Andre Marrou’s Campaign HQs was called morning, mid-day and in the evening.  Brock or one of the other Voluntarists faxed and snail-mailed the Marrou HQ and the National Libertarian Party HQ continuously.   Despite the fact Michael Emerling Cloud will take anything he can get, no one stirred.  Brock gave up, focusing attention first on Perot. 

The four candidates who accepted some services were, in order of their response to the offer:  Ross Perot, Jerry Brown, Pat Buchanan and Bill Clinton.

Ross Perot, unwilling to pay for anything, had the Owners of America, Inc., running Capitol Calling Card 700 Telepoll.  For $.99 for each call participants would vote AGREE or DISAGREE on the question of the week, which was then sent to the media and their Congresspersons.  Brock was writing the questions and so included a second option of, “Would you favor force of law as a penalty or military action?”

Brown decided to use the UneditedPresidential Candidates Speeches Program in March but it took Jerry some time to get his video tape he owned together.  Brock suggested a visual stunt of having Federal Tax Code Books (70 volumes) tossed into a trash truck.  Unfortunately, the Clinton’s got wind of this exciting event and ensured no trash truck was available.  Undeterred, Brown threw the books into a trash can as he held up his 1040 Postcard Form.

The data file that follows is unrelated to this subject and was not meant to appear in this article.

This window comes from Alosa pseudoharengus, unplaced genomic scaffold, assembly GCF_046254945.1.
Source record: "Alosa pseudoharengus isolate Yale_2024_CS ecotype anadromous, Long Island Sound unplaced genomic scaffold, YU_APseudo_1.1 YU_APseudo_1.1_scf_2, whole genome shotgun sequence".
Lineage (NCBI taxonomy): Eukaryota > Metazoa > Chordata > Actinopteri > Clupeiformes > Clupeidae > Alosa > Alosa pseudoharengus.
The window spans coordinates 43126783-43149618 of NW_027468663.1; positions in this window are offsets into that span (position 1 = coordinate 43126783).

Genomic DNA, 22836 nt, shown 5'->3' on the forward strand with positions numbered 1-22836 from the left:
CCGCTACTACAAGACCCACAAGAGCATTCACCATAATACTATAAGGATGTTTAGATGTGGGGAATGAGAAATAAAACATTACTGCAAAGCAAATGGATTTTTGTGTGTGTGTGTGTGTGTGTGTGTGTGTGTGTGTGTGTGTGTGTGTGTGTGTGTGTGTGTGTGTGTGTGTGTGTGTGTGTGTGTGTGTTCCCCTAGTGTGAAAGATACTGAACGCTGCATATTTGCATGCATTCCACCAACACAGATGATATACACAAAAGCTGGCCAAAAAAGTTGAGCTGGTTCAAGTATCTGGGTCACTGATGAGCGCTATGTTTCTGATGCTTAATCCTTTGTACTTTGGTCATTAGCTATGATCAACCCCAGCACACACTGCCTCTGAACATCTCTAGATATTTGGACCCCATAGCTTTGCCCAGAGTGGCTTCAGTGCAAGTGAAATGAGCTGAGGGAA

Bay Buchanan ensured Brock received a copy of an unedited speech which Pat had made so he also availed himself of this service.    

Brock received a call from two voices identified as “Marcus and Greer”, who identified themselves as “Media Consultants for the Clinton Campaign” in the third week of March. It was clear they had read the offer made in detail.   

One of the voices, who Brock identified at Frank Greer, asked about how they could obtain services at a price they could afford.  Greer shared that the Clintons were down to $50,000 and their Bus HQ.  The second voice was not Hillary, but perhaps could have been Bill himself since no one named Marcus was employed by the Clinton Campaign.

Brock sent on more information, recommending they immediately rent the only available satellite uplink truck left in the country at a cost of $35,000 a month.  The voice which-was-not-Greer asked about how they would pay for the gas.  Brock told him with the mass-audience generating money would no longer be a problem as long as news directors were informed it was available.  He told them in detail how to accomplish this.  And so it was.